Be(e) productive

Project code: 2013-1-GR1-LEO02-14973
Project Type: Leonardo da Vinci PLM

Project Summary

In this training programme, participated 20 apiarist form all over Greece.

Beekeeping in Greece is a livestock sector that is estimated to cover 2.4% of the value of animal production and 0.55% of the total gross value of agricultural production. The beekeeping sector employs about 17,000 active apiarist, who are mainly engaged in honey production while a very small percentage of producers are engaged in other bee products such as royal jelly, wax, propolis, poison, pollen. In recent years there has been an ever-increasing interest in the role of other cell products in cosmetology, in the prevention of various diseases and in health in general. The result of the growing interest and demand is also the increase in the selling prices of these products with typical examples of propolis which shows wholesale prices of 50 € per kilo untreated or 10 € per 10 gr in the form of extract and the poison with a selling price that reaches $ 100-200 / g of dry poison.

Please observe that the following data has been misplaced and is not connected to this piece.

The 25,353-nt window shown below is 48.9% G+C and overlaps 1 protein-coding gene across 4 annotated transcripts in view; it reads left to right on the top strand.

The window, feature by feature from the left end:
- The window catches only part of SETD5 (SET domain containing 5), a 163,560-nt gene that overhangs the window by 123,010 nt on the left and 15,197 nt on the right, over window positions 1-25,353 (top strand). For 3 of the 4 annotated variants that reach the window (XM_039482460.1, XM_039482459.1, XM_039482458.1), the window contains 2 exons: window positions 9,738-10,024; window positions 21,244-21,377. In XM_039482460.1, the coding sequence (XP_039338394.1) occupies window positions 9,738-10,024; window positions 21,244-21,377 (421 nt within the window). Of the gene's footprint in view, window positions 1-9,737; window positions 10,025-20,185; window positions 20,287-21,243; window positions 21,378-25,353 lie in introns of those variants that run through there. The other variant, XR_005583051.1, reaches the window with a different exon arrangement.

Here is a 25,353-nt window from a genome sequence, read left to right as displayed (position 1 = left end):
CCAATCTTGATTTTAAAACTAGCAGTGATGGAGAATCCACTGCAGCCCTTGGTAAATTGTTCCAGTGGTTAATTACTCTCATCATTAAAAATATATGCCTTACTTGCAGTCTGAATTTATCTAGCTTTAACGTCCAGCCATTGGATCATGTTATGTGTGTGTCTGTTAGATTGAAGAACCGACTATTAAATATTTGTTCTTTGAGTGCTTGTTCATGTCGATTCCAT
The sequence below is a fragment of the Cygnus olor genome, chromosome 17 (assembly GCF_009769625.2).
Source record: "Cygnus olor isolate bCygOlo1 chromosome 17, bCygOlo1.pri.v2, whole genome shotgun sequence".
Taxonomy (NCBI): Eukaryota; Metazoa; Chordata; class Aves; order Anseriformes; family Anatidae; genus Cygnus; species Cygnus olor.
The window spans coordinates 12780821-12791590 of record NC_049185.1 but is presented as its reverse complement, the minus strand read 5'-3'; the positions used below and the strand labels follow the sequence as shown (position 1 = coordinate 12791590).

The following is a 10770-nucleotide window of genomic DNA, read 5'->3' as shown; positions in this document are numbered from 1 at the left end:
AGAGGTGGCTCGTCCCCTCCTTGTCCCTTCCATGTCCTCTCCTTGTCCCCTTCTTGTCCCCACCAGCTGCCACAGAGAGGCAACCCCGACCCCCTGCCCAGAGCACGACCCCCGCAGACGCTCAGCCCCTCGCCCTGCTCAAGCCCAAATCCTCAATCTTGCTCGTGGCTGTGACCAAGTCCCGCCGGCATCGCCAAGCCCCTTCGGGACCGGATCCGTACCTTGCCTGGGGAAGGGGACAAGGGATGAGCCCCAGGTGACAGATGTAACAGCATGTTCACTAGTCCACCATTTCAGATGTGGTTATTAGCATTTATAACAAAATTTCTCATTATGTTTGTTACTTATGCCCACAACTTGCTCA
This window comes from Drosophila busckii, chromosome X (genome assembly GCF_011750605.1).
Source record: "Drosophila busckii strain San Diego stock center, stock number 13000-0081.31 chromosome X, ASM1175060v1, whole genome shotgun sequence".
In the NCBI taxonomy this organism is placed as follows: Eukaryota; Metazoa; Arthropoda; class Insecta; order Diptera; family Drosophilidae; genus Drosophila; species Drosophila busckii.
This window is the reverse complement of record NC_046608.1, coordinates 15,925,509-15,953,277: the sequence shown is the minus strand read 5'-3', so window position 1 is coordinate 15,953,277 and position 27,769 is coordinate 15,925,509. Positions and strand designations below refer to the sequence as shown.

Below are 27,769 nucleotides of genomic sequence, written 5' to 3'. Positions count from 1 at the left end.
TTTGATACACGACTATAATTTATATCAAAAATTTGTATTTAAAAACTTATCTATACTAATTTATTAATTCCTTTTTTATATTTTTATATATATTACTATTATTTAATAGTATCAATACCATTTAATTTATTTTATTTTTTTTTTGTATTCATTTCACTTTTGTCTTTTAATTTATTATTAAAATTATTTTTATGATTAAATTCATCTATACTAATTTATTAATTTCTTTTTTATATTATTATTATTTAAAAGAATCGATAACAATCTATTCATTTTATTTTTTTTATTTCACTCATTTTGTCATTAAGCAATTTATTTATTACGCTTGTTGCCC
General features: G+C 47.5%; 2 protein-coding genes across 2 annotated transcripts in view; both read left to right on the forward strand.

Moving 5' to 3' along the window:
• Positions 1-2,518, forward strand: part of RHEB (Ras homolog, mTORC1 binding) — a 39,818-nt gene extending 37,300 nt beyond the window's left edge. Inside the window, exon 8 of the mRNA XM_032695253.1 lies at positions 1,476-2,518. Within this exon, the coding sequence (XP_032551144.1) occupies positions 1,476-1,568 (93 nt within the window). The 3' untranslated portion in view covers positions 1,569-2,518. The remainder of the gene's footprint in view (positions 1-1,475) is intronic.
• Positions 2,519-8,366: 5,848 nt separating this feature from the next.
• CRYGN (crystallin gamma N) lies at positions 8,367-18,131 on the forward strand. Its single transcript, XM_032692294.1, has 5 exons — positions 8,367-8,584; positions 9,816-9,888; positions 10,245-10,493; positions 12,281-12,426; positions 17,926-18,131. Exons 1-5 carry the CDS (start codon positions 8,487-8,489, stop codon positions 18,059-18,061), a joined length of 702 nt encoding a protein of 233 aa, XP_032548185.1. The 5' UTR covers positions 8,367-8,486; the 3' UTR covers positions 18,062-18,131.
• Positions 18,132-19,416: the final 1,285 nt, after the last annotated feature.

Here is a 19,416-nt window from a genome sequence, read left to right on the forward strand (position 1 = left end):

This project focused on the need to support 20 apiarist from all over Greece in training activities related to the beekeeping sector and especially the production of hive products other than honey. The aim was to acquire and use skills and qualifications knowledge in order to encourage them to develop and improve production, maintenance and standardization techniques for these products. As a result, they can improve their financial situation, stabilize their income, and become more competitive by being able to produce cheaper honey and by-products that compete with cheap imported honey and hive products as their promotion networks improve.

The aim was also to meet the need to enhance the attractiveness of vocational education, training and mobility in order to increase the participation in training and retraining activities of more producers of bee products and to demonstrate the importance of Lifelong Learning in their professional and personal development.

The project took place in Hungary during October 2014 and the hosting organization was Research Centre for Farm Animal Gene Conservation.